“Brave are simply those with the clearest vision of what is before them,
glory and danger alike, and notwithstanding, go out to meet it.” – Kate and Leopold
Austin and I were married on 7th December 2007, surrounded by four of our closest Namibian friends, Totti and Horst Fritze, Hanne, and Wayne.
Totti (whose birth name is Sylvia) and her husband Horst came to Namibia from Germany. They met Austin some eighteen years earlier when he first moved to Swakopmund and rented the cottage from them in which we lived. Totti is a whirlwind of colour and excitement, always dressed brightly and dashing from one place to another, extracting smiles from everyone around her with her wonderful sense of humour. Horst is a sweet, dependable, highly successful man and well respected in business. Horst’s construction company was responsible for the majority of major projects around Swakopmund, including a school that their children attended and which Totti ran as Principal. Totti’s and Horst’s generosity is boundless and they are like family to us.
Hanne also immigrated to Namibia from Germany and had known Austin for the past ten years. She is the quintessential good friend, a supportive person who is always there to listen and lend a hand in any way she can. Austin and I frequently enjoyed catching up with Hanne over a glass of wine and one of her home cooked pasta dinners. Hanne shared our interest in Namibian wildlife and the outdoors and appreciated of the joys and difficulties of travel.
Wayne is a free spirit if ever I’ve known one. Wayne was the first person Austin ever met in Swakopmund, and when I arrived in Namibia and for many months after, he was spending much of his time in the desert. He knew the desert elephant herds in the Ugab Riverbed very well and could identify different herds and individuals. It was not unusual for Austin and I to run into Wayne in the vicinity of Brandberg, where he would always have an exciting story to share of a recent close encounter with the elephants. Sometimes Wayne would vanish from Swakopmund for weeks at a time, only to run into us on a street corner one day and inform us of his latest adventure in the wild. He cares passionately about the fate of Namibia’s desert elephants and I wish there were more people who shared his sentiments.
The day of our wedding dawned sunny and warm. After a quick breakfast at our favourite cafe, we returned home and prepared in a state of heightened anticipation for the afternoon ahead. Austin dressed for our wedding in a suit, shirt and tie. He looked very handsome, and I found it difficult to take my eyes off him as he helped me fix the flower headpiece into my hair. After a reassuring hug, we climbed into the Mazda.
‘No second thoughts?’ I asked Austin as I squeezed his hand.
‘I love you more than ever,’ Austin said. ‘You’re my whole life.’
‘I love you, too,’ I replied, ‘more than anything in the world.’
With that, Austin started the engine and we pulled out of the driveway.
On arriving at the Swakopmund Magistrate’s Court, our wedding guests informed us with perfectly straight faces that they had just notified the local media of our wedding, and also that we needed identification before the ceremony could begin.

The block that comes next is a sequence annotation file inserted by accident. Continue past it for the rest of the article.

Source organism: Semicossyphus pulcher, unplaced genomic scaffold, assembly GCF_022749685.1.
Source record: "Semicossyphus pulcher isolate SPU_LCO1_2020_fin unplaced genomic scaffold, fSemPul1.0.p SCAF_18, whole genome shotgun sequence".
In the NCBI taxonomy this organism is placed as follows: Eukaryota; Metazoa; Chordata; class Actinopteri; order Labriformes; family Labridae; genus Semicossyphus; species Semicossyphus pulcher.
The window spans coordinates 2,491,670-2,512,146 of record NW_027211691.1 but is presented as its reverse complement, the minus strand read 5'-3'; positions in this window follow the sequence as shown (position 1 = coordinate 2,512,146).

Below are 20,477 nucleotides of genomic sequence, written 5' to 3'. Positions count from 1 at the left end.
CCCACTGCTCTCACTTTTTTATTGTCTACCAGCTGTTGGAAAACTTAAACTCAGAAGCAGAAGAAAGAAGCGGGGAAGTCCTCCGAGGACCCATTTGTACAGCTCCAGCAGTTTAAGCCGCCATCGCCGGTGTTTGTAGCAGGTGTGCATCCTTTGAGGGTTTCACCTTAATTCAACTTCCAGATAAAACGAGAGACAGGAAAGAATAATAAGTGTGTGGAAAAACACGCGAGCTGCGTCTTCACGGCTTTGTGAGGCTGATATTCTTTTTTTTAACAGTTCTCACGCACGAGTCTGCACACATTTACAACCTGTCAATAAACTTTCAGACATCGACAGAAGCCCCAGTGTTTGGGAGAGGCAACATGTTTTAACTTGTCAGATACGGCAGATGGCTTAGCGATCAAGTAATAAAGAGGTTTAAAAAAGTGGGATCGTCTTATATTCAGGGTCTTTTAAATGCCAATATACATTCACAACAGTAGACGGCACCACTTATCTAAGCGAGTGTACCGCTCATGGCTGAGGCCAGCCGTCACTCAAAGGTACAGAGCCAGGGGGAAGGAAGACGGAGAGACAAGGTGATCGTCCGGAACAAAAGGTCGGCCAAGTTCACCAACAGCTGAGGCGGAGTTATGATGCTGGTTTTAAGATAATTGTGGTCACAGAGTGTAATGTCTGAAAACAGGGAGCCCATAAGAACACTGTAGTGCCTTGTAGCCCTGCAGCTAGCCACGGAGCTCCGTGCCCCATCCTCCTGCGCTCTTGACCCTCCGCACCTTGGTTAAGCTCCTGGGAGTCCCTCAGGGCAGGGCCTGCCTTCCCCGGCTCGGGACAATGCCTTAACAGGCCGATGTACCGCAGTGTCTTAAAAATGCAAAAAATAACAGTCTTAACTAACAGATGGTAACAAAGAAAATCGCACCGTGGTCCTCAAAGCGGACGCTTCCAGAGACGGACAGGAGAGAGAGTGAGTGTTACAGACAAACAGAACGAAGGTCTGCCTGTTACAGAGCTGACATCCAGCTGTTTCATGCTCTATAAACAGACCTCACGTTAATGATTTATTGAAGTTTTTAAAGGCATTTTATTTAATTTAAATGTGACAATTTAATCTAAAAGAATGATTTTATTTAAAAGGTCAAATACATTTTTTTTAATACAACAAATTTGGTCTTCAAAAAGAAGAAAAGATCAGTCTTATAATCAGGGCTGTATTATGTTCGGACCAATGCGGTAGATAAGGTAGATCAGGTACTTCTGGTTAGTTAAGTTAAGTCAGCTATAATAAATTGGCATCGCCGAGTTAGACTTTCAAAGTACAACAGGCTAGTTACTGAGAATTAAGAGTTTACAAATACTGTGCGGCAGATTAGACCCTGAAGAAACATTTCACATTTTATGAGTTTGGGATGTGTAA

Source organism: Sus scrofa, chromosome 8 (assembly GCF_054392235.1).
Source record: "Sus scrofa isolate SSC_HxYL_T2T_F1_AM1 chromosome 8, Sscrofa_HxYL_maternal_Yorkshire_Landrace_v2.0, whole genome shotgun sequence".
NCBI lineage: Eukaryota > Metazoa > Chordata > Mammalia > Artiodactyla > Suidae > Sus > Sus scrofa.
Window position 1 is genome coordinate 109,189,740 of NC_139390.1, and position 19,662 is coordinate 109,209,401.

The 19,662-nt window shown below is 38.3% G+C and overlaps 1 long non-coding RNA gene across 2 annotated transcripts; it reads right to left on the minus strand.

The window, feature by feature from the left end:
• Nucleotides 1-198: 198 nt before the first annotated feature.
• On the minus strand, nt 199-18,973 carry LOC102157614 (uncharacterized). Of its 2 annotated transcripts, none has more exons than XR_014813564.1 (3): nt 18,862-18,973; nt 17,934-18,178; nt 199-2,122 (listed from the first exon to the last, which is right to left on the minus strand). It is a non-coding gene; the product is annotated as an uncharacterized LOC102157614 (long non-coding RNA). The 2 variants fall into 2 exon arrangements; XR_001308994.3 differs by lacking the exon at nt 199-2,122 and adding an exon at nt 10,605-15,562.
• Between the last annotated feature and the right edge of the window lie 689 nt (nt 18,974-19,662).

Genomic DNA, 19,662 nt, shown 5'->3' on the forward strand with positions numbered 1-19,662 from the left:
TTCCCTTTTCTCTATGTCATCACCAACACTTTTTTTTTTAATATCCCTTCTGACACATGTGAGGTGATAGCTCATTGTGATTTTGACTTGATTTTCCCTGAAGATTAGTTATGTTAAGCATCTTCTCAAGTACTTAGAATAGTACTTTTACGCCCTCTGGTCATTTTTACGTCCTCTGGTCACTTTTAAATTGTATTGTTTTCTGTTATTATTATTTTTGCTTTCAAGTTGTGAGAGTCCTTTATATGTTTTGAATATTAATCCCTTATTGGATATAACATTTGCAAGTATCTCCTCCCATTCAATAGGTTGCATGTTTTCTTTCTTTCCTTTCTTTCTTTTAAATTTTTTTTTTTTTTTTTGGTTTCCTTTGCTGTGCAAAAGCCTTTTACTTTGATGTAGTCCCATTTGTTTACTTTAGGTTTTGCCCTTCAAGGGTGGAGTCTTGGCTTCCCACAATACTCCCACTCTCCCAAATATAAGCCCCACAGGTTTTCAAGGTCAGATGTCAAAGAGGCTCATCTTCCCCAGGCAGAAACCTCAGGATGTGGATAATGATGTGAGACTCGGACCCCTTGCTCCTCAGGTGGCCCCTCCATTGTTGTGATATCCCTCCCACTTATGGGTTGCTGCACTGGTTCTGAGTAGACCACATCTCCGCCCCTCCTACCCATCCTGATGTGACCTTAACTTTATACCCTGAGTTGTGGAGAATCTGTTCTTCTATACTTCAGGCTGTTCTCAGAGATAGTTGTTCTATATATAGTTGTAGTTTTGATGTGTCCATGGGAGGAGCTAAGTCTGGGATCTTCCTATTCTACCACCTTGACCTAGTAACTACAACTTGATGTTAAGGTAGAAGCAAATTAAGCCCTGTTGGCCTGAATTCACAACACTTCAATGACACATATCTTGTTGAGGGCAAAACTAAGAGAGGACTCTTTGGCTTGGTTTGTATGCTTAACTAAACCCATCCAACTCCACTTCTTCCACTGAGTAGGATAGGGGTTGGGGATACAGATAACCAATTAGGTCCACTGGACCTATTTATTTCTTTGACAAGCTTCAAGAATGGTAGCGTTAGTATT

‘Oh, no,’ Austin and I groaned simultaneously. We had studiously avoided any mention of our approaching marriage appearing in the local papers and we had both left our identification at home after providing it to the Clerk a month earlier. Just as our rapidly fraying nerves began to give way, our friends broke into smiles of pure delight and we realised we had been deliberately misled. Our relief was palpable and we laughed as we realised just how nervous we were. We were met a moment later by Judge Prinsloo, who was to perform our wedding ceremony, and our friends followed us to the courtroom. The room was filled with indigenous Africans who must have been awaiting another ceremony scheduled later in the afternoon, and so our wedding was attended by some twenty uninvited guests who thankfully sat quietly throughout the proceedings.
Judge Prinsloo led us in the most beautiful wedding vows I’d ever heard and our dune rings became our wedding rings as we exchanged them with smiles of pure happiness. After signing the marriage certificate, which was witnessed by our friends, we all left the Court and drove to the main beach, followed by the Namib Desert sand dunes, for photographs. Austin could not refrain from taking some of the photos himself, but the majority were taken by Totti, Horst, Hanne and Wayne in turn throughout the afternoon. Afterwards, our friends treated us to champagne and presented us with beautiful wedding gifts and cards.
Austin and I parted with our guests before sunset and arranged to meet them at Lighthouse Restaurant for dinner later that evening. On arriving home, we passed Johannes, the Ovambo gardener employed by Totti and Horst, who gestured excitedly to our wedding attire and declared confidently in Afrikaans, ‘Merry Christmas!’
Once we entered the house, I placed my bouquet in a vase and Austin and I sat on the lounge chair together.
‘We did it!’ Austin exclaimed. We both laughed and hugged each other; enjoying the first moment of relaxation we had all day. Austin and I opened wedding gifts and cards from my family, and Austin opened his presents from me, which he loved. My father, Glenn Wilcher, had very generously written off my debt for my initial flights to Namibia as a wedding gift to us, a gesture that Austin and I greatly appreciated.
At 8pm that night, our little wedding party sat down to dinner at the Lighthouse restaurant. We were presented with a gift of unlimited champagne by the restaurant manager and the evening was a wonderful culmination to a lovely day.
Two days later, we packed and left for our honeymoon in Etosha National Park.
To be continued in Chapter 24, when Austin treats me to the best honeymoon an adventurous bride could wish for!